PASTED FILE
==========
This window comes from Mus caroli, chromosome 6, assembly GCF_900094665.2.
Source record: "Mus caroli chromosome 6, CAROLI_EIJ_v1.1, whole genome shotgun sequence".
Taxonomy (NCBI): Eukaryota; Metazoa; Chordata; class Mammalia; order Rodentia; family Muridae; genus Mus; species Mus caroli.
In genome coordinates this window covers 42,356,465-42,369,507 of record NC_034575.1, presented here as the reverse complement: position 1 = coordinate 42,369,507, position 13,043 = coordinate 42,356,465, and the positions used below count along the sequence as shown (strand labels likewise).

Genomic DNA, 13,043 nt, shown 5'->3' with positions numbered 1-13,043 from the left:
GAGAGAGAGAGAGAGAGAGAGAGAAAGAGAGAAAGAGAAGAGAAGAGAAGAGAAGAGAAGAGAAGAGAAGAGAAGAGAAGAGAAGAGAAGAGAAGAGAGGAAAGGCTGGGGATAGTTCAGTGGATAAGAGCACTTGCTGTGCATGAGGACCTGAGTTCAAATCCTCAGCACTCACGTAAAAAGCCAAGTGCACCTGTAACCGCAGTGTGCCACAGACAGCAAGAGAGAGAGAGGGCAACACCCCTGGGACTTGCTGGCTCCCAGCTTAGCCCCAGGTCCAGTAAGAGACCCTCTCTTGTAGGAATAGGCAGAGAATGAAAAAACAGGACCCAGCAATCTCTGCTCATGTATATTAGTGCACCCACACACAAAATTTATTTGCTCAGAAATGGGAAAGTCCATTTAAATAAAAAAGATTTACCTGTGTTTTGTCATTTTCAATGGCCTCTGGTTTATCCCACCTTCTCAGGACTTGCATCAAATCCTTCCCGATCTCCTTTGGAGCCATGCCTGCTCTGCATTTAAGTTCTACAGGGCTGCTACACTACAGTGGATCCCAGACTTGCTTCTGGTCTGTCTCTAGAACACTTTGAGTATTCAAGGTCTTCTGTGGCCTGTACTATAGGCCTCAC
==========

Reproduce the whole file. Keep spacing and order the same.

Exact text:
This window comes from Mus caroli, chromosome 6, assembly GCF_900094665.2.
Source record: "Mus caroli chromosome 6, CAROLI_EIJ_v1.1, whole genome shotgun sequence".
Taxonomy (NCBI): Eukaryota; Metazoa; Chordata; class Mammalia; order Rodentia; family Muridae; genus Mus; species Mus caroli.
In genome coordinates this window covers 42,356,465-42,369,507 of record NC_034575.1, presented here as the reverse complement: position 1 = coordinate 42,369,507, position 13,043 = coordinate 42,356,465, and the positions used below count along the sequence as shown (strand labels likewise).

Genomic DNA, 13,043 nt, shown 5'->3' with positions numbered 1-13,043 from the left:
GAGAGAGAGAGAGAGAGAGAGAGAAAGAGAGAAAGAGAAGAGAAGAGAAGAGAAGAGAAGAGAAGAGAAGAGAAGAGAAGAGAAGAGAAGAGAAGAGAGGAAAGGCTGGGGATAGTTCAGTGGATAAGAGCACTTGCTGTGCATGAGGACCTGAGTTCAAATCCTCAGCACTCACGTAAAAAGCCAAGTGCACCTGTAACCGCAGTGTGCCACAGACAGCAAGAGAGAGAGAGGGCAACACCCCTGGGACTTGCTGGCTCCCAGCTTAGCCCCAGGTCCAGTAAGAGACCCTCTCTTGTAGGAATAGGCAGAGAATGAAAAAACAGGACCCAGCAATCTCTGCTCATGTATATTAGTGCACCCACACACAAAATTTATTTGCTCAGAAATGGGAAAGTCCATTTAAATAAAAAAGATTTACCTGTGTTTTGTCATTTTCAATGGCCTCTGGTTTATCCCACCTTCTCAGGACTTGCATCAAATCCTTCCCGATCTCCTTTGGAGCCATGCCTGCTCTGCATTTAAGTTCTACAGGGCTGCTACACTACAGTGGATCCCAGACTTGCTTCTGGTCTGTCTCTAGAACACTTTGAGTATTCAAGGTCTTCTGTGGCCTGTACTATAGGCCTCAC